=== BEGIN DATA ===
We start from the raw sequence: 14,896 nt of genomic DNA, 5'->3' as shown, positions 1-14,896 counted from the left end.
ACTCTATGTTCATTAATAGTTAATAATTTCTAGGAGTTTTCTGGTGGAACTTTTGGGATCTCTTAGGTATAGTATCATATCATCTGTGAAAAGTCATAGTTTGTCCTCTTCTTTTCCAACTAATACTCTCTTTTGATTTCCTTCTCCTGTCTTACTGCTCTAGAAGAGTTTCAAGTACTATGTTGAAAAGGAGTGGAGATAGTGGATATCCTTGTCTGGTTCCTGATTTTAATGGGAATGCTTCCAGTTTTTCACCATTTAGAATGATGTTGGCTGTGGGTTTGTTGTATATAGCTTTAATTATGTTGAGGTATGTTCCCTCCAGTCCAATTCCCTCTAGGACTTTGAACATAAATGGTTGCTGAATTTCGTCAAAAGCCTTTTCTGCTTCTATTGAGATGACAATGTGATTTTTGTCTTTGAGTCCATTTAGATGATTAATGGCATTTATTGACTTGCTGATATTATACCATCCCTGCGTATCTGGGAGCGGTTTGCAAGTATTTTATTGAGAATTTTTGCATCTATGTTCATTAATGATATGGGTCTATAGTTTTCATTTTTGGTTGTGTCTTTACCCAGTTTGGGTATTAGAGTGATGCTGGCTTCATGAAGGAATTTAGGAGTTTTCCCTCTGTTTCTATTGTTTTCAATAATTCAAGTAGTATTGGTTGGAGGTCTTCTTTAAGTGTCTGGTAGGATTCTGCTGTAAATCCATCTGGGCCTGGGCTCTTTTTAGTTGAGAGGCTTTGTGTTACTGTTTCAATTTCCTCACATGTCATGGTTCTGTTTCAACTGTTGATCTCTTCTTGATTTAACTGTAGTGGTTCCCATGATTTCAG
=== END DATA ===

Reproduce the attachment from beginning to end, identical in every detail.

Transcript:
We start from the raw sequence: 14,896 nt of genomic DNA, 5'->3' as shown, positions 1-14,896 counted from the left end.
ACTCTATGTTCATTAATAGTTAATAATTTCTAGGAGTTTTCTGGTGGAACTTTTGGGATCTCTTAGGTATAGTATCATATCATCTGTGAAAAGTCATAGTTTGTCCTCTTCTTTTCCAACTAATACTCTCTTTTGATTTCCTTCTCCTGTCTTACTGCTCTAGAAGAGTTTCAAGTACTATGTTGAAAAGGAGTGGAGATAGTGGATATCCTTGTCTGGTTCCTGATTTTAATGGGAATGCTTCCAGTTTTTCACCATTTAGAATGATGTTGGCTGTGGGTTTGTTGTATATAGCTTTAATTATGTTGAGGTATGTTCCCTCCAGTCCAATTCCCTCTAGGACTTTGAACATAAATGGTTGCTGAATTTCGTCAAAAGCCTTTTCTGCTTCTATTGAGATGACAATGTGATTTTTGTCTTTGAGTCCATTTAGATGATTAATGGCATTTATTGACTTGCTGATATTATACCATCCCTGCGTATCTGGGAGCGGTTTGCAAGTATTTTATTGAGAATTTTTGCATCTATGTTCATTAATGATATGGGTCTATAGTTTTCATTTTTGGTTGTGTCTTTACCCAGTTTGGGTATTAGAGTGATGCTGGCTTCATGAAGGAATTTAGGAGTTTTCCCTCTGTTTCTATTGTTTTCAATAATTCAAGTAGTATTGGTTGGAGGTCTTCTTTAAGTGTCTGGTAGGATTCTGCTGTAAATCCATCTGGGCCTGGGCTCTTTTTAGTTGAGAGGCTTTGTGTTACTGTTTCAATTTCCTCACATGTCATGGTTCTGTTTCAACTGTTGATCTCTTCTTGATTTAACTGTAGTGGTTCCCATGATTTCAG